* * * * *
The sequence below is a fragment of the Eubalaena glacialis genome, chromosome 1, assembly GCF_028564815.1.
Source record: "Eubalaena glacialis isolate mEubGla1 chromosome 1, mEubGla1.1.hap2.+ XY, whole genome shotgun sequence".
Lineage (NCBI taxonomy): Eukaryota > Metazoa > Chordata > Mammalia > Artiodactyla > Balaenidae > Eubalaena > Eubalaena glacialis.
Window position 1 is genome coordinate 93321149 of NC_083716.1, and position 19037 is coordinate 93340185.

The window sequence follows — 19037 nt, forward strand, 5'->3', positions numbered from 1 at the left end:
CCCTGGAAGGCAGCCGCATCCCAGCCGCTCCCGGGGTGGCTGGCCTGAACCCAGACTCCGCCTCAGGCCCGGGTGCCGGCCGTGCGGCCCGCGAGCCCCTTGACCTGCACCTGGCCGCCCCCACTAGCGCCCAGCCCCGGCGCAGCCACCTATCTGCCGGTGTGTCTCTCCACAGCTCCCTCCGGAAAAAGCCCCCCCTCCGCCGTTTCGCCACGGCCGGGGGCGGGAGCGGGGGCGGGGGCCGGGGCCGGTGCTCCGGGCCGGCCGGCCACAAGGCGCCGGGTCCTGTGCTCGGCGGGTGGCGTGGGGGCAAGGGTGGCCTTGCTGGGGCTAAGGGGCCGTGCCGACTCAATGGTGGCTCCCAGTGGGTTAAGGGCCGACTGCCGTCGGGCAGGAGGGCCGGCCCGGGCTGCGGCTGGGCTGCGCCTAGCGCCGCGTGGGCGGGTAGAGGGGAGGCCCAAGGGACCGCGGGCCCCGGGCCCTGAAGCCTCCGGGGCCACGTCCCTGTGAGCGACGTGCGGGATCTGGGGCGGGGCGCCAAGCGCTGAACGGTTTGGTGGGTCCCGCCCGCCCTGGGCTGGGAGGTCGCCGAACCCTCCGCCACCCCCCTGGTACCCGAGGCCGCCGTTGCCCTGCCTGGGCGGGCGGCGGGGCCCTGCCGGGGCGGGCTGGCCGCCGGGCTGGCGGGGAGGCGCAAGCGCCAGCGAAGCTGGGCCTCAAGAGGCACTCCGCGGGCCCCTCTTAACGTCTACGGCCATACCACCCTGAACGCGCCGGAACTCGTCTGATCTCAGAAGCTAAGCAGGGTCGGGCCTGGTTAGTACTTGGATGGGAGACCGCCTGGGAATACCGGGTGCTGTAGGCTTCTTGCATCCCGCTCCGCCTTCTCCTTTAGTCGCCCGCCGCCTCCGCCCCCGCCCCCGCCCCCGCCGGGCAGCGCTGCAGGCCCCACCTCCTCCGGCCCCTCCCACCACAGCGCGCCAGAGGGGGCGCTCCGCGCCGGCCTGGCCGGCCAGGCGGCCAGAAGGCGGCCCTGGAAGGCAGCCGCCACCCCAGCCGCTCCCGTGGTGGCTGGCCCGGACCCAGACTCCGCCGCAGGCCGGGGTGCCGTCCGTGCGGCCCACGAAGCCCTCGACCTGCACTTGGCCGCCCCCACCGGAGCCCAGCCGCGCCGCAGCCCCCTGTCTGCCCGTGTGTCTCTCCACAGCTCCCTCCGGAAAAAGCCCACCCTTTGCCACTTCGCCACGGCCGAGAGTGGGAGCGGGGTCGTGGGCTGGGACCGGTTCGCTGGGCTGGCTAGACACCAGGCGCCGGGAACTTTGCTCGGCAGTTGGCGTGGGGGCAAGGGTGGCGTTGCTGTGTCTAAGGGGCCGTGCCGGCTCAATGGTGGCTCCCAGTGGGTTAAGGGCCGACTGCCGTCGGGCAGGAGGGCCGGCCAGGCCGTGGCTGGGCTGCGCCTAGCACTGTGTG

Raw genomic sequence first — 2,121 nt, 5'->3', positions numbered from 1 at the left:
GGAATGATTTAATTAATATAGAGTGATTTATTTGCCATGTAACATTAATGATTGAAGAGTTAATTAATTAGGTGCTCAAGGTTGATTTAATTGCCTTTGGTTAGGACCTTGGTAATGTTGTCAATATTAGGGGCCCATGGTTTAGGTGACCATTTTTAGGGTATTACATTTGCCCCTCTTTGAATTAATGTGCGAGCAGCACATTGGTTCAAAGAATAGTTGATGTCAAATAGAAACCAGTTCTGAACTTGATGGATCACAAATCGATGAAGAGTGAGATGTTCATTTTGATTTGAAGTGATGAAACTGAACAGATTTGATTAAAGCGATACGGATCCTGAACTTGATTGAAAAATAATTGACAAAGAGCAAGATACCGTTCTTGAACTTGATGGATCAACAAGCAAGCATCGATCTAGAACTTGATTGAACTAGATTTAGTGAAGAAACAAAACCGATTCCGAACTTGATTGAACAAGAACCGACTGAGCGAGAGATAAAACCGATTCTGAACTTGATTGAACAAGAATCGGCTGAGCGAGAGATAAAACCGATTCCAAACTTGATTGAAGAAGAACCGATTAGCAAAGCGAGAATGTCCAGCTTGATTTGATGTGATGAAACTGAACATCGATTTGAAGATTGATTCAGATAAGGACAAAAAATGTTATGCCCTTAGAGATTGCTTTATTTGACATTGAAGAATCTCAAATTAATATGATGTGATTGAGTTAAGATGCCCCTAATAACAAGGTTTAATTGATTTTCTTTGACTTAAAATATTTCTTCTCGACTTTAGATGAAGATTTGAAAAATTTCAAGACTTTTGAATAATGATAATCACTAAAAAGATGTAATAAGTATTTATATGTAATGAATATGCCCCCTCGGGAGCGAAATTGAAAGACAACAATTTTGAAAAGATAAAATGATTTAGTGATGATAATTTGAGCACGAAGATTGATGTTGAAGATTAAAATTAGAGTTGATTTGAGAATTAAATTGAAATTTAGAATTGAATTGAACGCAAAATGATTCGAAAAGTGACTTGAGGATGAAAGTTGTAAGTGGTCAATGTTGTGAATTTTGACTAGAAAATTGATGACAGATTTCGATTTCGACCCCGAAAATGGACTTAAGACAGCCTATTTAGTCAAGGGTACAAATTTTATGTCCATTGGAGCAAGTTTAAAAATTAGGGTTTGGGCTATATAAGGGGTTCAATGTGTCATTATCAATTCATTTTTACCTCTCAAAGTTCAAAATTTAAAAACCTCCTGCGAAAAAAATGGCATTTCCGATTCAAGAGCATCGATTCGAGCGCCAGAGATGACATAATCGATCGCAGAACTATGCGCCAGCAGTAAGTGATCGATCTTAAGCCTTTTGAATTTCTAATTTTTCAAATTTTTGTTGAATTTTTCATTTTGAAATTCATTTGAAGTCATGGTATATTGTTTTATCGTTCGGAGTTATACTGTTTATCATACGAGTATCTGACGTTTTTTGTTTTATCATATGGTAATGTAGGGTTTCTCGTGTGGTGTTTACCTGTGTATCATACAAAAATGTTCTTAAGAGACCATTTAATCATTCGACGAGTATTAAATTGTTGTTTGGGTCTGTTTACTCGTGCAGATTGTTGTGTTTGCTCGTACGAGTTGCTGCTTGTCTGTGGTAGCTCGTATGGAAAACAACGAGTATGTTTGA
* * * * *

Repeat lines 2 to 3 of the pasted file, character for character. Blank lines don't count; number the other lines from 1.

Source record: "Eubalaena glacialis isolate mEubGla1 chromosome 1, mEubGla1.1.hap2.+ XY, whole genome shotgun sequence".
Lineage (NCBI taxonomy): Eukaryota > Metazoa > Chordata > Mammalia > Artiodactyla > Balaenidae > Eubalaena > Eubalaena glacialis.